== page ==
Summary and Info
I've seen a one-star review on this book, and it totally threw me off. I AM a professional statistician, and what's more I am a survey statistician. And in my niche, this book is the one of the most information-intensive and important monographs out there.
The book represents a set of invited talks from a conference at Southampton (UK), the location of the world's leading group in survey statistics. The conference was held in honor of T. M. F. Smith, a prominent survey statistician, in 1999. Those talks were delivered by highly recognized contributors to the survey statistics field: Ray Chambers and Chris Skinner provided editorial overviews of book parts as well as contributed some chapters; Roderick Little -- missing data and Bayesian methods, Jon Rao and Roland Thomas -- chi-square tests, Jerry Lawless -- history event analysis, Wayne Fuller -- multiple phase samples, and others... all at the top of their respective fields.
This is certainly NOT the first reading in survey statistics (for which I'd send people off to Lohr's Sampling: Design and Analysis or may be Korn and Graubard's Analysis of Health Surveys books), and not even the second reading (for which I'd recommend the previous collection coming from Southampton -- the 1989 book edited by Skinner, Holt and Smith, or Mary Thompson's 1997 book Theory of Sample Surveys or may be even Sarndal's book Model Assisted Survey Sampling, although some would argue the latter two are too technical/mathematical -- well that's my personal preference, I believe one needs to understand the basics deeply before going into more advanced topics). This is a monograph for people deeply in the field of survey statistics. I assigned several chapters from this book as readings for my advanced graduate class, as those are the most concise and clear treatments of topics such as design- and model-based inference (a chapter by Binder and Roberts) or population based case-control studies (a chapter by Alastair Scott and Chirs Wild).
I should note that it is likely to be difficult to use this book as a reference (unlike the classic works of Kish Survey Sampling or Cochran Sampling Techniques, 3rd Edition that do contain the foundations such as stratified and clustered samples), as it does not list all the typical designs and situations. It is a research work; some of the topics are outlined but briefly, other topics or techniques might sooner or later become outdated and replaced by newer ones, and the interest of all the authors is in complex situations. Inevitably to make any progress in those, some simplifications had to be made, so the reader may not find particular answers for his particular data and design situation, but there should be enough ideas scattered throughout the book to indicate the typical directions of biases or variance inflations that might be occurring in practice.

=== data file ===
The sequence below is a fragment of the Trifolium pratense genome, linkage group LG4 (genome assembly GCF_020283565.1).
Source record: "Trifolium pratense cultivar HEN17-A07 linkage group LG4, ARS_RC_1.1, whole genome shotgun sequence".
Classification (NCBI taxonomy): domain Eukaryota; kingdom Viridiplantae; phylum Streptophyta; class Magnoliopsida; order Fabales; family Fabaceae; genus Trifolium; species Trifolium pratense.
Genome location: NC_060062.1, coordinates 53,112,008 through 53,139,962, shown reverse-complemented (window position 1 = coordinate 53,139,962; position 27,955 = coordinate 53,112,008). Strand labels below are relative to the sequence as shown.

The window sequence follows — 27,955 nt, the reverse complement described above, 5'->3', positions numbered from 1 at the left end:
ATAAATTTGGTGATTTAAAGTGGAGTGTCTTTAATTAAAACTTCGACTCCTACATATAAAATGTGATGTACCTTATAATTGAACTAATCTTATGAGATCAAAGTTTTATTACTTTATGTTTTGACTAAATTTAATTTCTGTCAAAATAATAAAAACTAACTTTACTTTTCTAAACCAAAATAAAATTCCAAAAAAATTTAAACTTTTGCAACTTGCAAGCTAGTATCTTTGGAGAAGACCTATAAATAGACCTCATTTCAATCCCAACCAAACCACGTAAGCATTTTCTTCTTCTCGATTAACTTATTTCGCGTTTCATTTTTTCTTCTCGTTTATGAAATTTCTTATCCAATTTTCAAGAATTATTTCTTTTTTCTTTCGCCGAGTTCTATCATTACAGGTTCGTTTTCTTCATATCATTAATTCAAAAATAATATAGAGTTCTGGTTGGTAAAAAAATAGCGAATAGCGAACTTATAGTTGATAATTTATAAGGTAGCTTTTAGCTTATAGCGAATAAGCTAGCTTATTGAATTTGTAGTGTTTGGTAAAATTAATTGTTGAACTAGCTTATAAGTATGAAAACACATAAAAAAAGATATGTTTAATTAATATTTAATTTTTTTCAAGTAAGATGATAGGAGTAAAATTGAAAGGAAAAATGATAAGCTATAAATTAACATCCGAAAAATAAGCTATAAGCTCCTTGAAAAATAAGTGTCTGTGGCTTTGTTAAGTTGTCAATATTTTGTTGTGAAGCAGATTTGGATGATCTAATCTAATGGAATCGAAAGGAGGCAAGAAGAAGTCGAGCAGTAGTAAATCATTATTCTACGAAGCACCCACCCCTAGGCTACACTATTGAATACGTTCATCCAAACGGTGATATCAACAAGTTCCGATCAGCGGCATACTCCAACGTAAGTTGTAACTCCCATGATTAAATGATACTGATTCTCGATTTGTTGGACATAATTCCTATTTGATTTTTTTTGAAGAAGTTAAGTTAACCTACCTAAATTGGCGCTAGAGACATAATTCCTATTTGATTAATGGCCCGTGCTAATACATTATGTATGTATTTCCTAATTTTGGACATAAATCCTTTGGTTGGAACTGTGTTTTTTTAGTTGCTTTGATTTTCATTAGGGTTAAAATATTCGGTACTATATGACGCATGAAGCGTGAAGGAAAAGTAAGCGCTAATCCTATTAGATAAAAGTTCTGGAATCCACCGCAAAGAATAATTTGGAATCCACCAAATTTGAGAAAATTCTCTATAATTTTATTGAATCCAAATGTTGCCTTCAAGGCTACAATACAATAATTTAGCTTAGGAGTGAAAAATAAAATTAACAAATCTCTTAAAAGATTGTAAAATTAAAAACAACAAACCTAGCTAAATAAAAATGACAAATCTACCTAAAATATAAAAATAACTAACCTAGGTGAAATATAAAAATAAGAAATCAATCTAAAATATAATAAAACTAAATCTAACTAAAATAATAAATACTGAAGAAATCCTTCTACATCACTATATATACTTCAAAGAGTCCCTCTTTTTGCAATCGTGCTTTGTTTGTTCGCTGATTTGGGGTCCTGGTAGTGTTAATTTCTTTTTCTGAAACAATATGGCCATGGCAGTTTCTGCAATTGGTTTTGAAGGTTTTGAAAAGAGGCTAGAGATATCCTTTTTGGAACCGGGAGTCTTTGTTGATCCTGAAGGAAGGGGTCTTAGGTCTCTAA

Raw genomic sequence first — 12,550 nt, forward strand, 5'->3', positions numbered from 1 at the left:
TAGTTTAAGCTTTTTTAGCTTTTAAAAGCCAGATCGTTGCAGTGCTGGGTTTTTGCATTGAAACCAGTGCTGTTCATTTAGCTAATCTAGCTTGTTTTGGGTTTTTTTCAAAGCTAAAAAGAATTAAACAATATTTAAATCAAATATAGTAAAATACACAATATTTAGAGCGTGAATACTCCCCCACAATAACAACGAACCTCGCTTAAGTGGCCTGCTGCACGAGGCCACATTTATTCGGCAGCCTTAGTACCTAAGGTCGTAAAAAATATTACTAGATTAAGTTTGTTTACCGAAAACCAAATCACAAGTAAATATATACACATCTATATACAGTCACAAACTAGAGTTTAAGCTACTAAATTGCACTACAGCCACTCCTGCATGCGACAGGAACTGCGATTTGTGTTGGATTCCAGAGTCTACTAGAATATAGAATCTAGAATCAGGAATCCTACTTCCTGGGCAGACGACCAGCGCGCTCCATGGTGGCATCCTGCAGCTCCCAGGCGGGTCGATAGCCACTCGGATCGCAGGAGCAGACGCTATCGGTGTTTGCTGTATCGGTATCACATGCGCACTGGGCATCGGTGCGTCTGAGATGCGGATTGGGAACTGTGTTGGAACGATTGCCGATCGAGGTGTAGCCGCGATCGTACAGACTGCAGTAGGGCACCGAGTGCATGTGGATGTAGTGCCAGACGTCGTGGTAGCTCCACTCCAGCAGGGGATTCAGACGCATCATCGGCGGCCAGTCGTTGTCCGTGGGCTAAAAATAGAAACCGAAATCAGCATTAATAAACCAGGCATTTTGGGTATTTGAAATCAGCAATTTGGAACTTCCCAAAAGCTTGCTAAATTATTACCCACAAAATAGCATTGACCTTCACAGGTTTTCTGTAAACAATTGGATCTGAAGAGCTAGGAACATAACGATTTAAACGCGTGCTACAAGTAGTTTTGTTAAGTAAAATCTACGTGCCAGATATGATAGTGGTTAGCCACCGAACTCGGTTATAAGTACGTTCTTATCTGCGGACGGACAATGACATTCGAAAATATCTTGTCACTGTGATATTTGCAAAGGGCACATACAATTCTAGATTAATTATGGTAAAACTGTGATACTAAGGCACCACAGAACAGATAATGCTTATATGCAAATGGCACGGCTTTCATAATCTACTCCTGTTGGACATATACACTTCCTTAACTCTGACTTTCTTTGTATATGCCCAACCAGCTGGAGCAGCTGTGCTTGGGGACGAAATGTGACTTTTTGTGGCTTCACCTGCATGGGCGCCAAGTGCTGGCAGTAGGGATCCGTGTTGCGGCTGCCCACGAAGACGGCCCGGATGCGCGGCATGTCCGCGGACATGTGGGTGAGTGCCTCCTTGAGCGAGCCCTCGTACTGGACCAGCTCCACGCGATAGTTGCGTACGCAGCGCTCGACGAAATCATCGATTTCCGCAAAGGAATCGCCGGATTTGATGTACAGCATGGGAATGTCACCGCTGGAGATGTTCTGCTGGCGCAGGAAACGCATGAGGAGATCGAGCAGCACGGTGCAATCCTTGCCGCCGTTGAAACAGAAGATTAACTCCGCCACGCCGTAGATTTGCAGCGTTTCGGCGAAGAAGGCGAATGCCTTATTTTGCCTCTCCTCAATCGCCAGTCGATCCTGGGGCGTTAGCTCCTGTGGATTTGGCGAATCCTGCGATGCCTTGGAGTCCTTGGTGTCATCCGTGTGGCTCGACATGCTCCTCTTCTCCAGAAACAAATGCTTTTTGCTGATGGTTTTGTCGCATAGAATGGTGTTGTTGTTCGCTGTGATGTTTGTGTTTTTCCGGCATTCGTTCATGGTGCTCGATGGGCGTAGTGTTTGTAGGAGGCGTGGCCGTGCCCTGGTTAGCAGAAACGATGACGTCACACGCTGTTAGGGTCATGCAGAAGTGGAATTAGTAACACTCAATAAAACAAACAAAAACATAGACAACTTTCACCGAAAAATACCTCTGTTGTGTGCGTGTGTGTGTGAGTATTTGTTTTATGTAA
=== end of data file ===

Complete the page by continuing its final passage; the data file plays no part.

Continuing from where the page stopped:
The list of topics highlighted in the book has probably been comprehensive to represent the frontier of research in late 1990s, and includes the foundations of survey inference, specific features of the models with categorical and continuous responses, missing data, and longitudinal data. Since then, at least two new area appeared: confidentiality and disclosure risks, and small area estimation (see Rao's Small Area Estimation).
Finally, I must applaud the editors for producing a book out of a conference that makes a coherent sense. A typical conference proceedings book is usually a nightmare, with a bunch of unrelated stuff bound under the same cover for the reasons of being delivered at a particular place at a particular time. Not with this one! The notation has been unified reasonably well across different authors; the papers have been combined (and some split) into more natural groupings, etc. The index of topics and authors is not a five minute work, either.
More About the Author
The Ralph E. Chambers Engineering Company was mainly an amusement ride manufacturing firm that took over the facilities of the bankrupt Traver Engineering Company in Beaver Falls, Pennsylvania from 1933 into 1962, although Harry Traver continued to work for the company.
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